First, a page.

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Bitter? You called adoptee’s bitter?

28 Jun

This thread on FB is well worth your time: Yes I’m Adopted. Don’t Make It Weird.

If you don’t know who they are, they are two adoptees who cater their message to adoptive parents. I’ve only watched a couple of their video’s and they just aren’t my cup of tea, I find them flippant, dismissive, surface level and skirt any deeper feelings, and that doesn’t go well with me, it may be your cup of tea. Whatever. The above thread linked is because they used the old trope adoptive parents use when they don’t like what an adoptee says by calling the adoptee bitter:

As an adoptee you can choose to be bitter or better. Both are justified, one is just better for you.

Nope, you don’t get to call adoptees bitter, you just don’t.

Grab a coffee and dive into a really good pushback and to their credit, they took it. The pushback is not only because they called adoptees bitter, but because they lumped every adoptee into an either/or narrative that remains static. The message also assumes any adoption related feelings are once and done, instead of the reality that adoptees will process being adopted throughout their lives when their lived experiences trigger them.

We aren’t puppets, we are human.

 
13 Comments

Posted by on June 28, 2020 in Adoption, adoptive parents

 

Tags: , , , ,

13 responses to “Bitter? You called adoptee’s bitter?

  1. Claire 'Word by Word'

    June 28, 2020 at 5:14 pm

    Yes both are justified and can coexist, no it’s not a choice, it’s a lifelong trauma that was initiated before consciousness awakened which explains why some adoptees say as certain stages in their lives, “it didn’t affect me”. Only on one’s deathbed might those words of denial be permitted to be uttered.

    Liked by 1 person

     
    • TAO

      June 28, 2020 at 5:15 pm

      Yes!

      Like

       
      • Claire 'Word by Word'

        June 28, 2020 at 5:34 pm

        I looked at the thread, perhaps we’ll intended, but feels deliberately provocative and is energy sapping to read, prefer this safe (spellcheck suggested “sage”) πŸ™‚ space.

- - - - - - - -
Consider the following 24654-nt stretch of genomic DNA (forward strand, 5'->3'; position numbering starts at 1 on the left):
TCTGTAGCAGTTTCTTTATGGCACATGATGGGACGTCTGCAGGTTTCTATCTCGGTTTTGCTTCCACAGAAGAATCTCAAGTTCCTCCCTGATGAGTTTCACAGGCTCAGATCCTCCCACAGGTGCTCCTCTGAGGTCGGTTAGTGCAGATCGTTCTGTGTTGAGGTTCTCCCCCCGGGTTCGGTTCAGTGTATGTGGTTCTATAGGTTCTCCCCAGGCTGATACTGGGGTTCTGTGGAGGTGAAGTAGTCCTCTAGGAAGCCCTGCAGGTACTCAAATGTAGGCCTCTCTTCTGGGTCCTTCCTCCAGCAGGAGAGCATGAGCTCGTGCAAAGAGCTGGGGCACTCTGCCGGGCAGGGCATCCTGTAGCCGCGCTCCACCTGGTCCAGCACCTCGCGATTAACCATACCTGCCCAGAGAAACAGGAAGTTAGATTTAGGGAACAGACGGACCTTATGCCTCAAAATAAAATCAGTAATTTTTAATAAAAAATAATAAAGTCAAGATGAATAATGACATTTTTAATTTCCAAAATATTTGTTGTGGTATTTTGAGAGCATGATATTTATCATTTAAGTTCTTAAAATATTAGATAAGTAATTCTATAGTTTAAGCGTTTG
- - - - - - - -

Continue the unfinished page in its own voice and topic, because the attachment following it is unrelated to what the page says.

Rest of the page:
Thanks universe.

        Like

         
        • TAO

          June 28, 2020 at 6:56 pm

          You are always welcome to abide here Claire. πŸ™‚

          Liked by 1 person

           
          • Claire 'Word by Word'

            June 28, 2020 at 7:54 pm

            Thank you, I’m still finding my voice when it comes to talking about adoption, sometimes when I read the articulate responses, it feels intimidating, like one needs a training certificate in how to contribute to the conversation while staying intact.

            Liked by 1 person

             
  2. pj

    June 28, 2020 at 9:23 pm

    Great points, Tao. Read a few of the comments and then went to their About info and had to laugh…

    β€œYes I’m Adopted. Don’t Make It Weird… is about normalizing the adoption experience.

    Adoption will never be normal !

    Liked by 2 people

     
    • beth62

      June 29, 2020 at 2:02 pm

      Is it bitter or better to accept that Adoption is not normal? πŸ™‚
      (normal AKA the same.)
      Is it bitter or better to hope that it never has to become normal to encourage mother’s to abandon their children for the better?
      I don’t think I’ve ever found much real peace in bitter or better, I just learned how to swim in it.

      Liked by 1 person

       
      • TAO

        June 29, 2020 at 2:06 pm

        Exactly Beth, it just is and like so many things in life, you can have all sorts of feelings about it.

        Liked by 1 person

         
        • beth62

          June 29, 2020 at 6:57 pm

          I feel like normal is not better for me at all. I usually feel like it’s an awful punishment of some kind to be expected to be another person’s normal πŸ™‚ One’s idea of normal, is different than another’s.
          I think if these guys keep at it, they’ll see the twisted words they are playing in, if they want to.
          Just like we did.